BOS was defined by a progressive decline in spirometry in accordance with guidelines from the International Society for Heart and Lung Transplantation [15]. In order to be eligible in our analysis for BOS, recipients had to survive 180 days and have at least 6 pulmonary function tests.

Early allograft dysfunction after lung transplant

Variables considered as indicators for allograft dysfunction included: postoperative tracheostomy, length of hospital stay after transplant, use of extracorporeal membrane circulation (intraoperative and postoperative) and primary graft dysfunction (PGD) grade 3 at 72 h postreperfusion as defined by the International Society for Heart and Lung Transplantation guidelines..

Allograft infection definition

Allograft infections were determined from bronchoalveolar lavage and bronchial biopsy cultures and included all pathogenic organisms. As a risk factor for CAS, infections were considered up to the point of CAS identification. Infections at the time of CAS identification were also noted.

CAS definition and treatment

Airway stenosis was defined as the inability to pass a 6.3 mm diameter bronchoscope through a normally traversable airway. The CAS onset date was retrospectively confirmed by chart review of bronchoscopy procedure notes. Initial suspicion of CAS was made by a transplant pulmonologist with confirmation of CAS done by either a thoracic surgeon (prior to 2004) or one of two interventional pulmonologists (2004 and after). All physicians were in agreement as to the definition of CAS.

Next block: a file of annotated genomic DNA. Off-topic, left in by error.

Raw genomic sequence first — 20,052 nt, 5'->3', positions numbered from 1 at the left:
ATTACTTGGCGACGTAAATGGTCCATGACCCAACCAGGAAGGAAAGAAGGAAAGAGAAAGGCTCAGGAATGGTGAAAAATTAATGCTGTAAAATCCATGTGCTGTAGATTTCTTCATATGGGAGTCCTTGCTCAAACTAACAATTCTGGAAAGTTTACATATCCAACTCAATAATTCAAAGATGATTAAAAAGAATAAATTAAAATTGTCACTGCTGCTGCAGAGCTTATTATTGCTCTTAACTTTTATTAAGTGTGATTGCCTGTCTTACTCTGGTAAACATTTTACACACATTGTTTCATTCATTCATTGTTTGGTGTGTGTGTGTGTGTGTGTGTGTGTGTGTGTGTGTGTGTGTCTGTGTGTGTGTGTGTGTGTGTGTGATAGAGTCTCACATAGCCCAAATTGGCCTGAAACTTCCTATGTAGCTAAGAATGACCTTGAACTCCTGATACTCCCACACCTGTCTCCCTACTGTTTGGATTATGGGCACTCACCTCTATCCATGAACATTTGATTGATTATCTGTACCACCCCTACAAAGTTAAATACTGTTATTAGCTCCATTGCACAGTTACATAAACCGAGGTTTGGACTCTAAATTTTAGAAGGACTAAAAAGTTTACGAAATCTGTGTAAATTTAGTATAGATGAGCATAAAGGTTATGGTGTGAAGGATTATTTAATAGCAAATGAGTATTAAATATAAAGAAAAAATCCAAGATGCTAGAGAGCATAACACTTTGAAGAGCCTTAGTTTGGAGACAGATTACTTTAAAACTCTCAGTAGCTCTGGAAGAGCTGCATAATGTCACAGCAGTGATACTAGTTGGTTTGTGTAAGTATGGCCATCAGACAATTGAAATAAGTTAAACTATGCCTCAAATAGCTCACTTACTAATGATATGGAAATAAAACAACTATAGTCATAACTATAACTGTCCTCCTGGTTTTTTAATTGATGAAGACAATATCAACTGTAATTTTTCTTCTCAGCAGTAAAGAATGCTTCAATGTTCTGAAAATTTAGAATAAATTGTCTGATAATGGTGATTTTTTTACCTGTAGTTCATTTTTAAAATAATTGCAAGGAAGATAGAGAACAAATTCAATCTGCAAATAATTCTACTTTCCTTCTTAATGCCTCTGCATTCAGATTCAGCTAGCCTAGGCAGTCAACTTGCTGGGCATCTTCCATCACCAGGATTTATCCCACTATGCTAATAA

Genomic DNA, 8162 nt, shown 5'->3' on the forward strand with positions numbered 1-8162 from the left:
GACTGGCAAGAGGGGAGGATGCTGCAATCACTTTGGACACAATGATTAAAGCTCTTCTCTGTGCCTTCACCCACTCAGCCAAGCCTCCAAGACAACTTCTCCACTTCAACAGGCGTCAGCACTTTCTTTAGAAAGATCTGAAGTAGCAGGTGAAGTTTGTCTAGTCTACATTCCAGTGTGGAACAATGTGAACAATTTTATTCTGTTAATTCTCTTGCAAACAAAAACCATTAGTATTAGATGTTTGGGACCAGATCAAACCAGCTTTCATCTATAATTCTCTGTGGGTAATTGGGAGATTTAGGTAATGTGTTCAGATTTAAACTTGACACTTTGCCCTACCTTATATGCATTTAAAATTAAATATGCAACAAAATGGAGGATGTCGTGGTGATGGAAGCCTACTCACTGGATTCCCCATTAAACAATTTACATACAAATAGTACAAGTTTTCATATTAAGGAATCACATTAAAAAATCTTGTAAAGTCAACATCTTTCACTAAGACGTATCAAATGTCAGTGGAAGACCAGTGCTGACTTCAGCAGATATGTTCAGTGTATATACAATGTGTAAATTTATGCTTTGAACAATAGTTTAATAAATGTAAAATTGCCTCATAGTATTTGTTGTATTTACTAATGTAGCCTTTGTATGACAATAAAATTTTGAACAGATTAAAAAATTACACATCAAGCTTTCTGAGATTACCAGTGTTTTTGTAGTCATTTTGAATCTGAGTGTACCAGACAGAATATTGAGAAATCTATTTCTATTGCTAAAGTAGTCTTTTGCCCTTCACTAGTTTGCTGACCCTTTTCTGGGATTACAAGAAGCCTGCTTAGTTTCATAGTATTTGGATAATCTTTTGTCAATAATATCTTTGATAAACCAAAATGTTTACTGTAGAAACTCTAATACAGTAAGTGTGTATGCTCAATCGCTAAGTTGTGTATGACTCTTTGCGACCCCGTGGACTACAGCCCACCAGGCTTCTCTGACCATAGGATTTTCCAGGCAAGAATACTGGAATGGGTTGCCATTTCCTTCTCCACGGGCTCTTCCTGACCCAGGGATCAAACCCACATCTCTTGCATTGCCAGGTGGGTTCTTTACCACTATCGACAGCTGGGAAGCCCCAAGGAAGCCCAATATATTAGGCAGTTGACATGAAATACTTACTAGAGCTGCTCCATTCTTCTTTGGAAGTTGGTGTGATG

A stenosis was considered resolved when it was traversable during bronchoscopy without need for further intervention at the site during the study follow-up period. Bronchoscopy notes and acquired images were reviewed to determine if exudative plaques involving the anastomotic site were present at the time of identification of stenosis and first intervention. For the purposes of this analysis, only the time to the first bronchoplasty was considered. A sensitivity analysis considered number of bronchoplasties and number of stenotic airway sites. Our center's treatment algorithm for CAS consisted of 1–3 serial bronchoplasties 3–5 weeks apart or as clinically indicated, followed by stent placement if CAS persisted.

Spirometric changes

Spirometry results were reviewed for each subject with CAS to assess for change associated with the development of CAS. Baseline forced expiratory volume in the first second (FEV1) values were taken within 30 days prior to the last bronchoscopy that did not reveal evidence of CAS. At least two test results with FEV1 values within 10% of each other had to be available for review to establish a baseline FEV1. The post-CAS FEV1 was taken within 1 month following CAS identification, and prior to any airway intervention. A significant decline in spirometry was defined as a decrease in FEV1 of 200 ml. For analysis of changes in spirometry related to intervention, the baseline FEV1 was the last measurement taken within 30 days prior to the initial intervention. The postintervention FEV1was defined as the first measurement taken after the final recorded intervention.